"Tod Browning was a prolific director of silent films, including many thrillers that anticipate 'Dracula,' " Rapsis said. "So even though 'Dracula' is a talking picture, Browning's filmmaking style is strongly rooted in the silent era, when it was assumed that local musicians would be important collaborators in a picture's effect on an audience."
Unlike the Glass score, which plays almost continuously during the movie, Rapsis will use music only in certain places where he feels it will either enhance the mood, heighten tension, or signify a change in the emotional line of the story.
Although 'Dracula' is not a silent film, there are definitely places where the silence speaks volumes and remains very effective," Rapsis said. "I hope to leave those intact, but enrich other parts of the film in the way that only music can."
Rapsis works largely by improvising as a film plays in the theater, in the tradition of theatre organists of the 1920s.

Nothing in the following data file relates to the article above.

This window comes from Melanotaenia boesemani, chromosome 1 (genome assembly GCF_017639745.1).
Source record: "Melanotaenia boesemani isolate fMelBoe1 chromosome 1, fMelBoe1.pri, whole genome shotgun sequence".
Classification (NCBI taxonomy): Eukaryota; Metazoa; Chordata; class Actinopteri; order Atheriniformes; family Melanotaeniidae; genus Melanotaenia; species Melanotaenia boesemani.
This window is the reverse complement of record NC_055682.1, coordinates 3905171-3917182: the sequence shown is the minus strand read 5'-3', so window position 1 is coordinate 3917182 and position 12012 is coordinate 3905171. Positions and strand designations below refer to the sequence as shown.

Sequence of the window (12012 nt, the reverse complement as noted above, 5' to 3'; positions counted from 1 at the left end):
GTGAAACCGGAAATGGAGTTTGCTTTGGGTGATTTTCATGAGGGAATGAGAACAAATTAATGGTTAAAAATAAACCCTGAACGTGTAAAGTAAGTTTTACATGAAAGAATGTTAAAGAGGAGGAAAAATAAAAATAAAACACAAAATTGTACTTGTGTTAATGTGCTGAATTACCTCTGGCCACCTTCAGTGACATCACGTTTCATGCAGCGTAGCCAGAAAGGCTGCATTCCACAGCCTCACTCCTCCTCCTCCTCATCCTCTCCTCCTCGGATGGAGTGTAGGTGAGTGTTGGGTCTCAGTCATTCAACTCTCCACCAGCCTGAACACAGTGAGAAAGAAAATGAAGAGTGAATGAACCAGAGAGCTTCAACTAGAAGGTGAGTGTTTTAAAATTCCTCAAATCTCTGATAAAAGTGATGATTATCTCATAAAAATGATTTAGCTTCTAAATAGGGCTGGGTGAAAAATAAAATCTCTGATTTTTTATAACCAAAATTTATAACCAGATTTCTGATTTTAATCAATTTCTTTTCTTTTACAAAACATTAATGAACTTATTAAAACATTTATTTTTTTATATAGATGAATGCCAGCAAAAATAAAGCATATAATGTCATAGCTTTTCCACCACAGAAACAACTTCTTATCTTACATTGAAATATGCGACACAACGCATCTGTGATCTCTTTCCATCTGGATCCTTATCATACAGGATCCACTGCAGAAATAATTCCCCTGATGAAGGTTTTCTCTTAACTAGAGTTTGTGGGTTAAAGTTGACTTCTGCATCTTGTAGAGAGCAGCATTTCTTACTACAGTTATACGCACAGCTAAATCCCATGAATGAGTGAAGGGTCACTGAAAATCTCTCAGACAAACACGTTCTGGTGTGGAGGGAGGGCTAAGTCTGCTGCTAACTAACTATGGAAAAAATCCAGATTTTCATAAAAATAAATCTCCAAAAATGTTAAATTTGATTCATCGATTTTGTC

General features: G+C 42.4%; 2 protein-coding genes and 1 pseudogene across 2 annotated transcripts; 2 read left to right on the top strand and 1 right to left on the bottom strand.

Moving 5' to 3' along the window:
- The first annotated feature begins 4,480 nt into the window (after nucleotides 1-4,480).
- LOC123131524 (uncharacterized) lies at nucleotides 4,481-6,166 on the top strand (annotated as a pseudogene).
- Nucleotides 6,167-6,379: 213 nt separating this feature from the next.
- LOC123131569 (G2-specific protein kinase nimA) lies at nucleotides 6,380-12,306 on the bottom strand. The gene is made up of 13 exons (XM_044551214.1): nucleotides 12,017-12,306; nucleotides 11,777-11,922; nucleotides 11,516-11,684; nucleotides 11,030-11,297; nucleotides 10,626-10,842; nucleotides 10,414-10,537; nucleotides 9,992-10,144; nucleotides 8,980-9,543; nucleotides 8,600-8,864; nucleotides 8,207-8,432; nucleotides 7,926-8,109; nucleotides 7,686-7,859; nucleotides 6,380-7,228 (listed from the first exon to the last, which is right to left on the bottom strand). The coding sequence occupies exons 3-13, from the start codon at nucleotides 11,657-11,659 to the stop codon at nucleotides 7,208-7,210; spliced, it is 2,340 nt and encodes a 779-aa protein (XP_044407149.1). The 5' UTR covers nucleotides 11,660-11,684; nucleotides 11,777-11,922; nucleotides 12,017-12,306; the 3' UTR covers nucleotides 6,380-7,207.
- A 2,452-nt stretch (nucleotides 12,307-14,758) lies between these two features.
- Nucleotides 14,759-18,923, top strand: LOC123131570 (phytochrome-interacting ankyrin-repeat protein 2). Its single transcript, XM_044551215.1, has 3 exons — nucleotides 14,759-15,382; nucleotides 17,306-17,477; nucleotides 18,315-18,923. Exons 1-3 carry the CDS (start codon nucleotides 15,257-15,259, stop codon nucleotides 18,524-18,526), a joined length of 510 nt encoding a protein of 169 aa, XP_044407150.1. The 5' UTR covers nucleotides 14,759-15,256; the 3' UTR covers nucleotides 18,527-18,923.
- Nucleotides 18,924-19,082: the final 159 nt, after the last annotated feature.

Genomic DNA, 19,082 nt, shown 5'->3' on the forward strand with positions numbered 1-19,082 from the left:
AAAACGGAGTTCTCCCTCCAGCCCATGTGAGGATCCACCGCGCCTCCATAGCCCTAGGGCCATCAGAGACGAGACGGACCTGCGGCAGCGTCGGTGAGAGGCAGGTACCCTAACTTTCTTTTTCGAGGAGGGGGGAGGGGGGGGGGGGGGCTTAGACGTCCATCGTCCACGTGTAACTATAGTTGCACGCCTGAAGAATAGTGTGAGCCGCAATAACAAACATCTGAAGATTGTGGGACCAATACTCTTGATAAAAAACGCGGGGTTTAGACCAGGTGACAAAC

"There's something very special about the in-the-moment energy of a live improvised performance," Rapsis said. "It's never the same, and at its best it really can help a film connect with an audience and make the whole experience come together."
The original 'Dracula' (1931) starring Bela Lugosi will be shown in 35mm and with live music for one screening only on Halloween night, Sunday, Oct. 31 at 7:30 p.m. at the Somerville Theatre, 55 Davis Square, Somerville, Mass.
Tickets are $15 per person, with discounts for students and seniors. For more info, call the theater at (617) 625-5700 or visit www.somervilletheatre.com.